Towards the Avant Garde
In 1925, sensing that he was unable to advance in the representational and figurative, Giacometti turned to the study of avant-garde sculpture. Artists such as Brancusi, Archipenko, Laurens and Lipchitz had created their central works even before the First World War, drawing on Cubism and the boldly abstract forms of non-European tribal art. This repertoire now served as a source of inspiration for Giacometti, and with his characteristic concentration and intellectual method he created two series of works in which he developed the classical topoi of sculpture in accordance with the new formal principles: the standing male or female figure, the couple, the head with the motif of seeing, the group of three. The first work was the ‘Torso’ of 1925, in which the figure is reduced to three geometrically stylized bodies but, with its tense volume and upwardly thrusting, contrapposto form, nevertheless exudes an organic vitality.
While his Cubist-style works deal more with formal issues such as the explosion and penetration of the sculptured block or the dynamic relationship between the individual elements, his idol-like figurations in the manner of African or Oceanic art constitute semiotic symbols of experienced reality. ‘Spoon Woman’, the first of his arrestingly front-on, large female figures suggestive of cult images, was inspired by spoons in the shape of human beings, and achieves an almost magical presence. The immense oval, which recalls ancient fertility idols, is half-curved towards the viewer; yet even as it opens up it also draws away, thus creating an enigmatic tension.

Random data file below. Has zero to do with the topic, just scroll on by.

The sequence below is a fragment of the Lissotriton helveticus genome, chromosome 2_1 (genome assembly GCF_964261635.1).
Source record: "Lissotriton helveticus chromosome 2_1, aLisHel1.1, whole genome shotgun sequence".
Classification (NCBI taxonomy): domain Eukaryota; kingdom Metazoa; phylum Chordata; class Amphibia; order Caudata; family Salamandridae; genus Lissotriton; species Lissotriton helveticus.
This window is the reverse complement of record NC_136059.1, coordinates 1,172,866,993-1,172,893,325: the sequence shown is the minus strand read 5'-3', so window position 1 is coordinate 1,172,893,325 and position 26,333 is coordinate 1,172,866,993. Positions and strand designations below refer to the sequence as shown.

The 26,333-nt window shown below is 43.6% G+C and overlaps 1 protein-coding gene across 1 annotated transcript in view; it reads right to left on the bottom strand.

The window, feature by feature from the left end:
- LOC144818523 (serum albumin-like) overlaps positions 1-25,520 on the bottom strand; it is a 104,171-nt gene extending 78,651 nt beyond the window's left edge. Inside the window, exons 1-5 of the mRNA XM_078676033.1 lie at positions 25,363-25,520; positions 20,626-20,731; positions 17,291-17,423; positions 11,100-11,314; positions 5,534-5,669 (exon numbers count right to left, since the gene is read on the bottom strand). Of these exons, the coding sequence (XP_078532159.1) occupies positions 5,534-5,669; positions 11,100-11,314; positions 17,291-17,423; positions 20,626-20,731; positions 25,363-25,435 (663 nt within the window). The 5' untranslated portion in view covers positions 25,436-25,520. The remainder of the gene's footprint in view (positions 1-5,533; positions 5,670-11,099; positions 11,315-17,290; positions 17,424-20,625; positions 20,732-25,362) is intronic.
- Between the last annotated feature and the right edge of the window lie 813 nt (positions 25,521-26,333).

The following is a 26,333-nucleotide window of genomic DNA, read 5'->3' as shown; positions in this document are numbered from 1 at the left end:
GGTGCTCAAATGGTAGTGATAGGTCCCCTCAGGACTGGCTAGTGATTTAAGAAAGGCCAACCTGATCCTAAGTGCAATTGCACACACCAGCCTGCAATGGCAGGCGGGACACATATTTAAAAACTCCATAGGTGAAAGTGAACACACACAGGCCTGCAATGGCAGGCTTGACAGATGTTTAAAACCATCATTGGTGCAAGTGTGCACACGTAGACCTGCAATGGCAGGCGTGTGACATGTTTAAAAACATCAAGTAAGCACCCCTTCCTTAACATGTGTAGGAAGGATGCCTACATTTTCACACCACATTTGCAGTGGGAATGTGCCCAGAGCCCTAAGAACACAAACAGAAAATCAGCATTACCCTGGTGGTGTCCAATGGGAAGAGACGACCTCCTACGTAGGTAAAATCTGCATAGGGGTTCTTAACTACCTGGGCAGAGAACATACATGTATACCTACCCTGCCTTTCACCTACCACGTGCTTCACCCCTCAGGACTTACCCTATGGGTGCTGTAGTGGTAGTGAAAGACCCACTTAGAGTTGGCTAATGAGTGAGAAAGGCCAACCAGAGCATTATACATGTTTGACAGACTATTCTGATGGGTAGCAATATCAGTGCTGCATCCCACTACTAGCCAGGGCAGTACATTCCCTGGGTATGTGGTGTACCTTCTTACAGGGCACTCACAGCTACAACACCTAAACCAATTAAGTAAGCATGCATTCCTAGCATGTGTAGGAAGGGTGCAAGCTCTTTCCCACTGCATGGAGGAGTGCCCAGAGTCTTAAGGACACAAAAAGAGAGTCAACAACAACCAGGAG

In the summer of 1927 Giacometti followed this up with another systematic investigative series created in Stampa and Maloja and featuring a sequence of heads based on his mother and father. The experience gained here led in 1928 to the ‘Gazing Head’, his first entirely original invention. Its expressive power lies in the tense outline of the rectangular plaque standing upon the ‘neck’ and the two indentations, which evoke the activity of looking: a disembodied, seemingly phantasmal construction, a membrane reflecting light. Giacometti subsequently produced a series of female plaque figures, variations on this form, so expressive of his non-sculptural sense of the sculptural. The works that followed, including the strikingly poetic ‘Reclining Woman Who Dreams’, once again incorporate real incursions into the third dimension, this time reversing the relationship between indentations and plaque: the latter is resolved into nothing and the signs stand freely in space.